It’s not a secret I love the 1930s, and my usual daily uniform consists of a buttoned vintage-style blouse, high-waisted pants, and a cardigan. I originally purchased the Wearing History 1930s Day or Evening pattern intending to make solid-colored, long-sleeved, long-peplumed blouse for a fall outfit, but decided to start with the short-sleeved, short-peplumed version.
The fabric I used is a Liberty of London print that was a holiday gift. It’s a modern print with flowers and strawberries but I thought suited the 1930s pattern very well. The green buttons, chartreuse grosgrain ribbon, and white buckle were all vintage.
I did modify the pattern to allow for buttons since that’s my favorite style of blouse. The original pattern has 2 closure options for the center front: a hidden placket with snaps, or button loops and buttons. This means if you use the pattern as-is, your right and left fronts will meet in the center. If you decide to modify the pattern to have buttonholes, you need to take account adding enough ease in your fabric to allow for the overlap. You don’t need to change any other pattern pieces. Please also note that if you like the center bow in the stock images, using the pattern as-is may be a better choice.
My shoes are from American Duchess. The hat is an 18th century straw bergere that I trimmed with flowers and ribbon. The purse is a crocheted 1930s reproduction.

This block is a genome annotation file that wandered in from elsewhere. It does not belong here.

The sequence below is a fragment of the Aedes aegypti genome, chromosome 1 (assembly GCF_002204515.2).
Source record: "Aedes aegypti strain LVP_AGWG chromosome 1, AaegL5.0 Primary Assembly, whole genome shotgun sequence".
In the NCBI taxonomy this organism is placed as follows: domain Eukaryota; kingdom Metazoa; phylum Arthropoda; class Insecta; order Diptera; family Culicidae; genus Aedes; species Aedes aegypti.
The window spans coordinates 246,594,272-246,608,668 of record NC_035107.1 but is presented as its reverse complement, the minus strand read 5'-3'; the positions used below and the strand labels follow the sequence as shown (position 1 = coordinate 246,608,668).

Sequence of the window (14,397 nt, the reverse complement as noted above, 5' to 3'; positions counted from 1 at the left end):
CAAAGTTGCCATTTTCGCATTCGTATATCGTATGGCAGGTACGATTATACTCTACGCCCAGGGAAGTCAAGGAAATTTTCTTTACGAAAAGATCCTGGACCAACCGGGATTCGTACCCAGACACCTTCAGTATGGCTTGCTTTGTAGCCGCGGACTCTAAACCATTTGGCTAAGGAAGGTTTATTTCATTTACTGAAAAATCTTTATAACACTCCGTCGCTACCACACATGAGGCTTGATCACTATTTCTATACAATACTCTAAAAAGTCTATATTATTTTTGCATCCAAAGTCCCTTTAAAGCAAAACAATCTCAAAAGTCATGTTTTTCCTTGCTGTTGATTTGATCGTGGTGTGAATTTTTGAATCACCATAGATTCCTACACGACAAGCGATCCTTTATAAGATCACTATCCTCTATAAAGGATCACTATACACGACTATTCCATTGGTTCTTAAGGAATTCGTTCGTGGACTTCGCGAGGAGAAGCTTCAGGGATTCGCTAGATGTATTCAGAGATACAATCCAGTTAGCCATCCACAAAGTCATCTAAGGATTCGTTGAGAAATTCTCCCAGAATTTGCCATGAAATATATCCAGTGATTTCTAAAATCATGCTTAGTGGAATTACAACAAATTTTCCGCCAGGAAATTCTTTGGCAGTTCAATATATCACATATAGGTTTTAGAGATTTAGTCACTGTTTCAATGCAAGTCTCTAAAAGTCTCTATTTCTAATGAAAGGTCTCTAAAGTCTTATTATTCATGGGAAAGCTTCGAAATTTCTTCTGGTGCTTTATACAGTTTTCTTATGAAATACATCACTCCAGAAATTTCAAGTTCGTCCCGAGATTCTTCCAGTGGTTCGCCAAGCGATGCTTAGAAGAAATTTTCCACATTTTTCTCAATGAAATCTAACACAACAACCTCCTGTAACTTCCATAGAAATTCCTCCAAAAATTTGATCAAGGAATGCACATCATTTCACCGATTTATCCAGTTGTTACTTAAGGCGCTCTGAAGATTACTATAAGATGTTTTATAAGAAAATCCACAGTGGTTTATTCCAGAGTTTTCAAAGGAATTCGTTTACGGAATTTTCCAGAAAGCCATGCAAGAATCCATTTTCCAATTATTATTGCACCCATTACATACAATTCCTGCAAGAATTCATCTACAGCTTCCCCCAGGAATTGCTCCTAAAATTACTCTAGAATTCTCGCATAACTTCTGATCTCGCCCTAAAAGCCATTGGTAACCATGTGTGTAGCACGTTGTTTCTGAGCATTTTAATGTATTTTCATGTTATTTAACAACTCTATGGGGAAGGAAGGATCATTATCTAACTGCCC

Another small modification I made was to take the shoulders in slightly. This is not an issue with how the pattern is drafted; I have narrow shoulders so that is a change I normally make for many patterns. The other consideration is that strong shoulders are historically appropriate for 1930s and 1940s blouses, but can be overwhelming on my smaller frame. I cut out the blouse and sleeves as directed, but at the attachment point I took a larger seam allowance in the upper half of the armscye. This allows for a slight reduction in both the bodice and sleeve without the need to redraft.
I paired this blouse with a some sporty shorts I made out of a white pique fabric. I made the shorts with the same pattern hack I used to make my plaid shorts: I used the upper portion of the pants of the Decades of Style 1930s Last Resort Beach PJs pattern I used for my own set then added a waistband.
There is an invisible zipper down the center back seam and a hook and bar at the waistband. The bottoms are finished with simple turned up hems.
I’m happy to add this 1930s blouse to my wardrobe and to recommend this pattern!
What a classic look!
Thanks! I think the pieces are pretty versatile!
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